From the Office of the Director of Intelligence and Security, Nairobi, 16/3/56, To the Secretary of Defence, Nairobi, ‘Sunday Post’ FCO141/5670 Kenya Mau Mau Activities in Prisons and Detention Camps 1955-56; Manchester Guardian, 25/07/53, ‘Templer Rehabilitation in Use in Kenya.’ ‘Reforming Mau Mau Terrorists’.; Dundee Courier, 24/5/1954, British Newspaper Archives, https://www.britishnewspaperarchive.co.uk/viewer/bl/0000564/19540524/053/0002, Accessed: 19/03/18. Nairobi, CO822: ‘Rehabilitation of Mau Mau adherents in Kenya’, 1953
 British National Archives, FCO141/6227, ‘War Council Directive Number 8: Establishment of Psychological Warfare Staff’ Directive from the Cabinet Office to the Psychological Warfare Staff, 25/10/55.
David Anderson, Mau Mau in the High Court and the “Lost” British Empire Archives: Colonial Conspiracy or Bureaucratic Bungle? Journal of Imperial and Commonwealth History, Vol 39, Issue 5 (Taylor and Francis Publishing: New York and London, 2011) p.669.
 Tony Karumba, Daily Nation, ‘Mau Mau Memorial Set to Open in Nairobi’s Uhuru Park in Rare Colonial Apology’, https://www.nation.co.ke/news/British-funded-Mau-Mau-memorial-set-to-open-Uhuru-Park/1056-2866564-ba2v9tz/index.html, 11/09/15, Accessed: 02/09/18.
Katie Engelhart, ‘An Alleged Victtim of British Colonial Abuse in Kenya Testifies in London – Six Decades Later’, Vice News, 12/07/2016, https://news.vice.com/article/kenyan-emergency-group-litigation-trial-in-london, Accessed: 02/04/18; David Anderson, ‘Mau Mau in the High Court and the “Lost” British Empire Archives: Colonial Conspiracy or Bureaucratic Bungle?’, p.712.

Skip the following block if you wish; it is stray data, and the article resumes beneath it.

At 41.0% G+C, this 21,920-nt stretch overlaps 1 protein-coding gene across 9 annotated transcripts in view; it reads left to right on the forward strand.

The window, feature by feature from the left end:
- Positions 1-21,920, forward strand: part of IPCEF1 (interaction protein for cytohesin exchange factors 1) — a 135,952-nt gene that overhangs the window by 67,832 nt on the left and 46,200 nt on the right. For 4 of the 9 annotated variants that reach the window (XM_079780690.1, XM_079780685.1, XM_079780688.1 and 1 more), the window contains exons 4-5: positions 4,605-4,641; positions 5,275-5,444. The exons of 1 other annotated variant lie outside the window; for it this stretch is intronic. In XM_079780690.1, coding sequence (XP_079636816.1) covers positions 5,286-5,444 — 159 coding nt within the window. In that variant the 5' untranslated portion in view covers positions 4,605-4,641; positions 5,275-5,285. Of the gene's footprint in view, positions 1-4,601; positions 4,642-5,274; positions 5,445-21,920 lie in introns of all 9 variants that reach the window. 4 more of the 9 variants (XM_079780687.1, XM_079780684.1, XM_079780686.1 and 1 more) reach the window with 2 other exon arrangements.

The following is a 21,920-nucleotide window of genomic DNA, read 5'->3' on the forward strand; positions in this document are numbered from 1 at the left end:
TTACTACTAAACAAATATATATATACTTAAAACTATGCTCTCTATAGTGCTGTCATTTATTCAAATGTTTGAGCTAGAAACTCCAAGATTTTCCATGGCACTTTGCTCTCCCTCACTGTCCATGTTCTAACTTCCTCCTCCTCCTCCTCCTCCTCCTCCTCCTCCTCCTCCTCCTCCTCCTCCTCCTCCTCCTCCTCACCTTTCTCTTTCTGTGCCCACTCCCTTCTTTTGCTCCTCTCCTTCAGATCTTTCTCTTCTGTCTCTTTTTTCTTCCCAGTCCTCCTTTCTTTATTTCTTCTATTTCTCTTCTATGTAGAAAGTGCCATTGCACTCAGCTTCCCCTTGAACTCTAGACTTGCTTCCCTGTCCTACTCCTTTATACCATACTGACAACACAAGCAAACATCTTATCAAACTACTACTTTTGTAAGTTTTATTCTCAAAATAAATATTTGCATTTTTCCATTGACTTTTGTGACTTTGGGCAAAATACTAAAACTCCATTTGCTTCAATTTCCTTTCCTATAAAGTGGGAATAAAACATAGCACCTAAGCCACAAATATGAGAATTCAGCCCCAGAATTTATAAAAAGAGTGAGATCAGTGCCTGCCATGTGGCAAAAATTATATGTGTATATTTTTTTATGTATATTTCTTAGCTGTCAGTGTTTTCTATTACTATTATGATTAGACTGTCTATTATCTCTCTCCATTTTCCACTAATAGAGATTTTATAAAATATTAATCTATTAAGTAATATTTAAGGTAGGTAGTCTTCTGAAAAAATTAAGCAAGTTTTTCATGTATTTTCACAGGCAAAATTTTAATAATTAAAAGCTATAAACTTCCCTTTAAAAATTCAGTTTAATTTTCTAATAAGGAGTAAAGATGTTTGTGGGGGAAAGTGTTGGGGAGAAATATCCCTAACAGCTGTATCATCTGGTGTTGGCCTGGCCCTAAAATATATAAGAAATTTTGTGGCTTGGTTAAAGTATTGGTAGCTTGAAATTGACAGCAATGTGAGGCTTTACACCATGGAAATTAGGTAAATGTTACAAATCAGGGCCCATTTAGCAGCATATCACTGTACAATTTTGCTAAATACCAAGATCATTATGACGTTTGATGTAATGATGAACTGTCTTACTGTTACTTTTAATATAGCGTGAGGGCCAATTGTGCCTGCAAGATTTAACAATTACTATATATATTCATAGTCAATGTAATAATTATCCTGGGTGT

Tony Karumba, ‘Mau Mau Memorial Set to Open in Nairobi’s Uhuru Park in Rare Colonial Apology’; Telegraph, ‘Kenya Unveils Memorial to Victims of Torture in Mau Mau Era’, http://www.telegraph.co.uk/news/worldnews/africaandindianocean/kenya/11861041/Kenya-unveils-memorial-to-victims-of-torture-in-Mau-Mau-era.html, 12/09/15, Accessed: 01/02/18; BBC News, ‘Kenya Mau Mau Memorial Funded by UK Unveiled’, 12/09/2015, http://www.bbc.co.uk/news/world-africa-34231890, Accessed: 03/02/18.
 Solimar Otero, eds. Toyin Falola, Hetty Ter Haar, Narrating War and Peace in Africa (University of Rochester Press: New York, 2010) p.61.
 Dr Christian Turner, ‘Launch of the Mau Mau Memorial in Kenya’, Gov.uk, https://www.gov.uk/government/speeches/launch-of-the-mau-mau-memorial-in-kenya., Accessed: 02/02/18.
 Engelhart, ‘An Alleged Victim of British Colonial Abuse in Kenya Testifies in London – Six Decades Later’.